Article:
The controversial Interim Political Leader of the Grenada United Labour Party (GULP), Geoffrey Preudhomme has said that the group is not desirous of having former Opposition Leader Michael Baptiste involved with them in frontline politics.
In an exclusive interview with THE NEW TODAY, Preudhomme stated that Baptiste who won a seat on the GULP ticket in the 1995 general elections in not part of the new dispensation that is seeking to revive the fortunes of the island’s oldest political party which has been dormant in the past decade.
“As far I know he’s not with us – we don’t mind him supporting us,” he said.
According to Preudhomme the strategic plan that has been unveiled by those in the effort to give GULP a new lease of life “calls for a few faces around GULP.”
“We don’t want any of the older faces in the frontline of it,” he said.
The US-based Preudhomme stressed that it is already a challenge to bring back the GULP back into the mainstream of the politics in the country and any involvement by persons the likes of Baptiste and others will be detrimental to its chances.
“If he (Baptiste) wants to help that’s great but we do not want to run any of our old candidates. We are looking for a fresh face in GULP and the Strategic plan that we have put in place calls for that and we have been adhering to that,” he said.
“It’s nothing personal or anything like that – it is just how the operational plan calls for us to start back up the GULP as a strong and dynamic party and it’s noble work, it’s hard work,” he added.
Preudhome went on to say: “It’s not easy work being out in the field and a lot of people are out in the field working for us. We also recognise that and he has had some challenges with a lot of people in the field – he needs to repair a lot of that himself.”
The GULP interim leader disclosed that the last time he had been in touch with Baptiste was a few weeks ago when he sent him condolences on the unfortunate passing of one of his daughters.
“Outside of that I have not had any real direct impact with him because our people are out there in the field working,” he said.
Predhomme was also asked to comment on claims made by Baptiste and others that he himself is not the genuine and authentic leader of GULP but was just posing in the position.
He said that he has been co-ordinating the affairs of the party ever since the last elected leader Colin Francis left the island in 2012 for the United States.
“I am only the Interim Leader. In our General Council meeting we agreed that if the party wasn’t built out enough that I would lead the party into the general election. That has already been agreed.
“Baptiste has never been an Executive member of the party or nominated for anything.”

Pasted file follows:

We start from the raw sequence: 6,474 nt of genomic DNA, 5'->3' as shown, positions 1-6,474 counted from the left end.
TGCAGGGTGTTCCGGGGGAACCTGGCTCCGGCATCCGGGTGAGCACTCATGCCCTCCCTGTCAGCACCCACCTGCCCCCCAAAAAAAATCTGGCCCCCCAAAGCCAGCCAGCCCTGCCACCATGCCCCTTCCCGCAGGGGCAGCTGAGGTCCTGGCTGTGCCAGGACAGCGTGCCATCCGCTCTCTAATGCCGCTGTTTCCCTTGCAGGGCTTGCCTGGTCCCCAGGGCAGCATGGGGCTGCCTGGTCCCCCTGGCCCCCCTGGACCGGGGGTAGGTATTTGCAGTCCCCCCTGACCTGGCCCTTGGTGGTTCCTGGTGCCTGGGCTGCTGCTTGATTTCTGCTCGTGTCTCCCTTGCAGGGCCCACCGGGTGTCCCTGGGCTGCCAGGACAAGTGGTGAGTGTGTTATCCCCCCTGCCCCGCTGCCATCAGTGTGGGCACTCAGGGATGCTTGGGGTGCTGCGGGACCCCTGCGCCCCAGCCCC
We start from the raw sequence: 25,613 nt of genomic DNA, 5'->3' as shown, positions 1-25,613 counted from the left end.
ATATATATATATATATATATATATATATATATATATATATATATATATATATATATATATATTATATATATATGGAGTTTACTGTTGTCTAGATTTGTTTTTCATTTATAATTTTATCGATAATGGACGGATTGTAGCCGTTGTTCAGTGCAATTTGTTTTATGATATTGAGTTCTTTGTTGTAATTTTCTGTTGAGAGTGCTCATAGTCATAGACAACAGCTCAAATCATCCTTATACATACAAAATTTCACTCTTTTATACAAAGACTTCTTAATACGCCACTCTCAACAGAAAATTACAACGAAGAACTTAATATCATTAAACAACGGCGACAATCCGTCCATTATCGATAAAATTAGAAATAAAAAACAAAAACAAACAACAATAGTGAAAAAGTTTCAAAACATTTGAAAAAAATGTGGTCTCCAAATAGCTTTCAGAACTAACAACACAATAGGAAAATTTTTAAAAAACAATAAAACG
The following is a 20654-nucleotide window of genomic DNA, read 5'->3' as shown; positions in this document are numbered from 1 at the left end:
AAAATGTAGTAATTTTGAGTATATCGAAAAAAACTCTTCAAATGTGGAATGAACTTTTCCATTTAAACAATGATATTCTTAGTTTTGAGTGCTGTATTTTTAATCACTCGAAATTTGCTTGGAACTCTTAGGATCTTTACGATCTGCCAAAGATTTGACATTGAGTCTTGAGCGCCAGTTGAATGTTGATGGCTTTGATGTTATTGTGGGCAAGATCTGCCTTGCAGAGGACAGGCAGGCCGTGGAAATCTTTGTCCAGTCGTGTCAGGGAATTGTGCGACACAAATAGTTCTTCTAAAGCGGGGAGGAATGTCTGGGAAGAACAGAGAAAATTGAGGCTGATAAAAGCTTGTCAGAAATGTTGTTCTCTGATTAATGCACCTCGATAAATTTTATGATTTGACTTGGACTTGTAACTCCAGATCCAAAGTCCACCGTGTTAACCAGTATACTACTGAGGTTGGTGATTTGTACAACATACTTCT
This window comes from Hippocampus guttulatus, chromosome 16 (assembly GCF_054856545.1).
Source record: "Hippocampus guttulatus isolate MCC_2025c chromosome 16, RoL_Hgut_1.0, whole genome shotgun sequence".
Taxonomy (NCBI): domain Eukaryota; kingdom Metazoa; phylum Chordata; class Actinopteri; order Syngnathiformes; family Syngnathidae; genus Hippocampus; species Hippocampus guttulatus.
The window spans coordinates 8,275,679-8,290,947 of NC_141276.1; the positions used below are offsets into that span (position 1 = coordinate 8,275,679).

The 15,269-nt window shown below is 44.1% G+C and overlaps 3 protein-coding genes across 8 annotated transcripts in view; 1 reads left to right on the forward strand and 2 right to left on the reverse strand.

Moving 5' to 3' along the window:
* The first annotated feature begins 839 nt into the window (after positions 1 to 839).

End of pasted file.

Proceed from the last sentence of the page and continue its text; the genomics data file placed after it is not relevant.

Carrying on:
In response to Preudhomme’s attack, Baptiste dismissed him as a political non-entity who is looking for some attention.
He said: “Geoffrey is sick and needs help badly and quickly. He is a joker and very sick one. No one associated with GULP taking him serious – come election he will have an excuse why he not here. Have you heard or seen any signs of Preudhomme presence anywhere in Grenada?
The GULP interim leader told THE NEW TODAY that serious efforts are taking place to put organisational structure in place for the rebirth of the party.
Preudhomme disclosed that the last time GULP had any constitutionally organised Convention of the party was in March 2010 at the St John’s Anglican school.
He was also asked to comment on claims being made in several quarters of the country that GULP virtually died with its founding leader, the late former Prime Minister Eric Gairy.
He said: “We don’t mind the people saying that – that is why in order to bring back the GULP we had to have a Strategic Operational plan in a systematic way of how to do it over time and we have made significant inroads.
“…It’s not something that’s going to happen overnight. This is a 5 year, 10 year project and as we go along we are going to play the hand that we have each time as we go along. So we may not be exceptional this cycle (of the election) but next cycle we would be more than impactful.
Within the next election cycle we will be the dominant party. We would have the resources, we would have the infrastructure, we would have the people.
We are doing it in a non-traditional way until we can come traditional. In order to be traditional you have to have the machinery and the infrastructure.”
The GULP has not won a seat to sit in Parliament since the 1995 general election through Baptiste (St Andrew South-west) and fisherman, Clarence Rapier (St. Andrew South-east).
It did not field candidates in the last three general elections in 2008, 2013 and 2018.
Preudhomme indicated that the GULP is planning to field a full slate of 15 candidates in the upcoming general elections but will concentrate on winning only eleven.
The seats that it considers as difficult to win are St George North-west (Prime Minister Dr. Keith Mitchell), Carriacou & Petite Martinique (Kindra Maturine-Stewart, Town of George (Peter David), and St George south-east (Gregory Bowen).